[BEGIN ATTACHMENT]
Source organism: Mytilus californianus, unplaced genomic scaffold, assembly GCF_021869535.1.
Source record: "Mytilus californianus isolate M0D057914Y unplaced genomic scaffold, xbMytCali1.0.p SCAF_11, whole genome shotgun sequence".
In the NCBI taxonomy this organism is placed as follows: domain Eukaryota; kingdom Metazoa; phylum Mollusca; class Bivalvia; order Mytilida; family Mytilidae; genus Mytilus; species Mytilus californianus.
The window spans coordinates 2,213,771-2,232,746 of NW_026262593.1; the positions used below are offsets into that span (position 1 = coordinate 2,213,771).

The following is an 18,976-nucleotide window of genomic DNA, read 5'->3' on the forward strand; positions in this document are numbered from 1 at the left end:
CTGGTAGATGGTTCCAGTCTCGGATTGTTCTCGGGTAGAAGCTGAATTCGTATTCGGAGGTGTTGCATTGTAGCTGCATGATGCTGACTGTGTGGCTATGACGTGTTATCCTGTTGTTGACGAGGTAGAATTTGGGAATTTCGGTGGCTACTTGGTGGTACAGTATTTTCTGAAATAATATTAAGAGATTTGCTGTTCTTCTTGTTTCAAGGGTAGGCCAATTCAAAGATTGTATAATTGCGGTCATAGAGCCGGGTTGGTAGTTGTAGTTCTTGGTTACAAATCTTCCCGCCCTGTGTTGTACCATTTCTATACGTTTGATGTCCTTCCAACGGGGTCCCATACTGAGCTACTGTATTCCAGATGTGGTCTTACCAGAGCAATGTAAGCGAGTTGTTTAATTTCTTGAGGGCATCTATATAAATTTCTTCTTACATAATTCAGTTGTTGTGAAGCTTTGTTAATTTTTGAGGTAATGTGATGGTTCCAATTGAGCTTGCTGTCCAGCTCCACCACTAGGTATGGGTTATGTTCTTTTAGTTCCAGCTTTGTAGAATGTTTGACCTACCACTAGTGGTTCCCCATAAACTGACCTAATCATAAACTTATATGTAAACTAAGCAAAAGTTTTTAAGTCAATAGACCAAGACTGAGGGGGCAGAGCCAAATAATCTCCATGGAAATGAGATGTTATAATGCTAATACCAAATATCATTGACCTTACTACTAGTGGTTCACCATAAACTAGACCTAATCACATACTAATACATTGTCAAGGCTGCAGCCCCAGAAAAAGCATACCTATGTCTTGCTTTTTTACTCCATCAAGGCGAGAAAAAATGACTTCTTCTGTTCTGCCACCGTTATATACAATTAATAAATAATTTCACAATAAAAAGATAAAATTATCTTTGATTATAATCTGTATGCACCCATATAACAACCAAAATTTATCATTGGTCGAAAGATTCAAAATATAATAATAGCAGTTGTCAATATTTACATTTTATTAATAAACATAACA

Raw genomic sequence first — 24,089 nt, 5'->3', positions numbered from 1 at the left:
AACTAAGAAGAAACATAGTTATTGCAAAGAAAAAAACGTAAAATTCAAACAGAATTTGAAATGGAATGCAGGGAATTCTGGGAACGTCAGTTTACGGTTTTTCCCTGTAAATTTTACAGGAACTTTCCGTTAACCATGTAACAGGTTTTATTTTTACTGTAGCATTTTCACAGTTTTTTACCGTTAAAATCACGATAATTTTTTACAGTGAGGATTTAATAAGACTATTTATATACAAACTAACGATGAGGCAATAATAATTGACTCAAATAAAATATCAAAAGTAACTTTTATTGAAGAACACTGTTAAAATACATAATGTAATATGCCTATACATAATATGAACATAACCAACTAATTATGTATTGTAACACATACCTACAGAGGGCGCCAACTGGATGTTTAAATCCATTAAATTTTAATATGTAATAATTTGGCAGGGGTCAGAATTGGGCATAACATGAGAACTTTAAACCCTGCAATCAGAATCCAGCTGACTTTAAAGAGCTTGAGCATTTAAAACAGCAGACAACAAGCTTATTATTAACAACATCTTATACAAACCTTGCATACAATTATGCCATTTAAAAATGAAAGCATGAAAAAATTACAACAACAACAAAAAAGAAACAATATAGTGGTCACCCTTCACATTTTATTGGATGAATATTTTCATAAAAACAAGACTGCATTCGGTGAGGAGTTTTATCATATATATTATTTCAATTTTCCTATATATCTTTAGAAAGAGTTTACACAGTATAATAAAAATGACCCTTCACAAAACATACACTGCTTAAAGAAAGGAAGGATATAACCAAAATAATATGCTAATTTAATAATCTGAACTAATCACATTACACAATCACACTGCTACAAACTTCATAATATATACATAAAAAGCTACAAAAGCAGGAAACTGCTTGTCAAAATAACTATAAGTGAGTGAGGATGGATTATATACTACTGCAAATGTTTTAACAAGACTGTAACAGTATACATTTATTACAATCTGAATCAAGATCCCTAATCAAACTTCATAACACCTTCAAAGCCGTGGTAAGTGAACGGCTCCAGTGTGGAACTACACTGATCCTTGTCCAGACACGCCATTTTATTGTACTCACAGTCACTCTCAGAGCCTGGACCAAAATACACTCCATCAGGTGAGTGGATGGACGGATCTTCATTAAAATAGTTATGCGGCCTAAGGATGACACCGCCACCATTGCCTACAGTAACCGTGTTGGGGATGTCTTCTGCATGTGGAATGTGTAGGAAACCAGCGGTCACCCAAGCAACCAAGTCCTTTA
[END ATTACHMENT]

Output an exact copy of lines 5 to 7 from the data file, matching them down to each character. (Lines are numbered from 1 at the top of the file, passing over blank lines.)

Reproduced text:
The following is an 18,976-nucleotide window of genomic DNA, read 5'->3' on the forward strand; positions in this document are numbered from 1 at the left end:
CTGGTAGATGGTTCCAGTCTCGGATTGTTCTCGGGTAGAAGCTGAATTCGTATTCGGAGGTGTTGCATTGTAGCTGCATGATGCTGACTGTGTGGCTATGACGTGTTATCCTGTTGTTGACGAGGTAGAATTTGGGAATTTCGGTGGCTACTTGGTGGTACAGTATTTTCTGAAATAATATTAAGAGATTTGCTGTTCTTCTTGTTTCAAGGGTAGGCCAATTCAAAGATTGTATAATTGCGGTCATAGAGCCGGGTTGGTAGTTGTAGTTCTTGGTTACAAATCTTCCCGCCCTGTGTTGTACCATTTCTATACGTTTGATGTCCTTCCAACGGGGTCCCATACTGAGCTACTGTATTCCAGATGTGGTCTTACCAGAGCAATGTAAGCGAGTTGTTTAATTTCTTGAGGGCATCTATATAAATTTCTTCTTACATAATTCAGTTGTTGTGAAGCTTTGTTAATTTTTGAGGTAATGTGATGGTTCCAATTGAGCTTGCTGTCCAGCTCCACCACTAGGTATGGGTTATGTTCTTTTAGTTCCAGCTTTGTAGAATGTTTGACCTACCACTAGTGGTTCCCCATAAACTGACCTAATCATAAACTTATATGTAAACTAAGCAAAAGTTTTTAAGTCAATAGACCAAGACTGAGGGGGCAGAGCCAAATAATCTCCATGGAAATGAGATGTTATAATGCTAATACCAAATATCATTGACCTTACTACTAGTGGTTCACCATAAACTAGACCTAATCACATACTAATACATTGTCAAGGCTGCAGCCCCAGAAAAAGCATACCTATGTCTTGCTTTTTTACTCCATCAAGGCGAGAAAAAATGACTTCTTCTGTTCTGCCACCGTTATATACAATTAATAAATAATTTCACAATAAAAAGATAAAATTATCTTTGATTATAATCTGTATGCACCCATATAACAACCAAAATTTATCATTGGTCGAAAGATTCAAAATATAATAATAGCAGTTGTCAATATTTACATTTTATTAATAAACATAACA

Raw genomic sequence first — 24,089 nt, 5'->3', positions numbered from 1 at the left: